Eight nurses who were fired by their hospital-employer for refusing flu vaccines got national attention earlier this year when ABC News reported on the event. This brought much needed national attention to a trend rapidly sweeping the nation, that of hospitals requiring their employees to get flu shots or lose their jobs. A large percentage of healthcare workers object to the new policy, but most are getting the shot because they can't afford to lose their jobs and are not aware of laws that could help them avoid the shot, or because they are afraid they'll be fired just for asking for an exemption. We applaud ABC News for bringing national attention to this matter.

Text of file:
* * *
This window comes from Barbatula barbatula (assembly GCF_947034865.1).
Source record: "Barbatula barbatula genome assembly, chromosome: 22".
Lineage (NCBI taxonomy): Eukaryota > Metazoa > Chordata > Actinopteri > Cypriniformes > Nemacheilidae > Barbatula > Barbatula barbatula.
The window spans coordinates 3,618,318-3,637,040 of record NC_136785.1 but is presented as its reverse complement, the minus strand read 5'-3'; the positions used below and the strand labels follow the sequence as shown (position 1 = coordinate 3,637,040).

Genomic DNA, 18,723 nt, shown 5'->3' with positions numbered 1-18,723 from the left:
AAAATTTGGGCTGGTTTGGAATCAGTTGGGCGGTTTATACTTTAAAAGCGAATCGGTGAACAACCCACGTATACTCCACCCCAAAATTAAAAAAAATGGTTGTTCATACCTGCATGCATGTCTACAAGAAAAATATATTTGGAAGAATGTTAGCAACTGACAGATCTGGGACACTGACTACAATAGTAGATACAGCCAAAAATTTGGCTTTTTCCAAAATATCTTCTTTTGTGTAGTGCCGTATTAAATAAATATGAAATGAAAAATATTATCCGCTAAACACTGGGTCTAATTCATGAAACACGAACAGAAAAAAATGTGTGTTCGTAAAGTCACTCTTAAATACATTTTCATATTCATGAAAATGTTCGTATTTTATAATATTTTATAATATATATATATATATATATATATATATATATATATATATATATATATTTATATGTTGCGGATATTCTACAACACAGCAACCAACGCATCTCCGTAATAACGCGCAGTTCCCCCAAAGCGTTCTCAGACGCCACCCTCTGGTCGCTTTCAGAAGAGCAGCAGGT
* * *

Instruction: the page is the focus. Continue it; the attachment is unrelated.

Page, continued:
However, the article's author misquoted me (a leading vaccine rights attorney) in a way that could put healthcare workers unnecessarily at risk if they rely on this article. Specifically, the article quoted me as saying: "Religion is legally broad under the First Amendment, so it could include any strongly held belief . . . the belief [that] flu shots are bad should suffice." This is not true, and not what I said. First Amendment protections do NOT extend to "any strongly held belief," they extend only to beliefs that are "religious in nature" as the law defines that phrase, and that are also sincerely held. As for the legal meaning of "religious in nature," it takes a consultation to explain and explore that matter with clients individually so that they can put together a legally sound statement of religious beliefs opposed to immunizations that works for them and their particular situation. Rights vary according to the specific situation and circumstances, and to the laws of the relevant jurisdiction(s).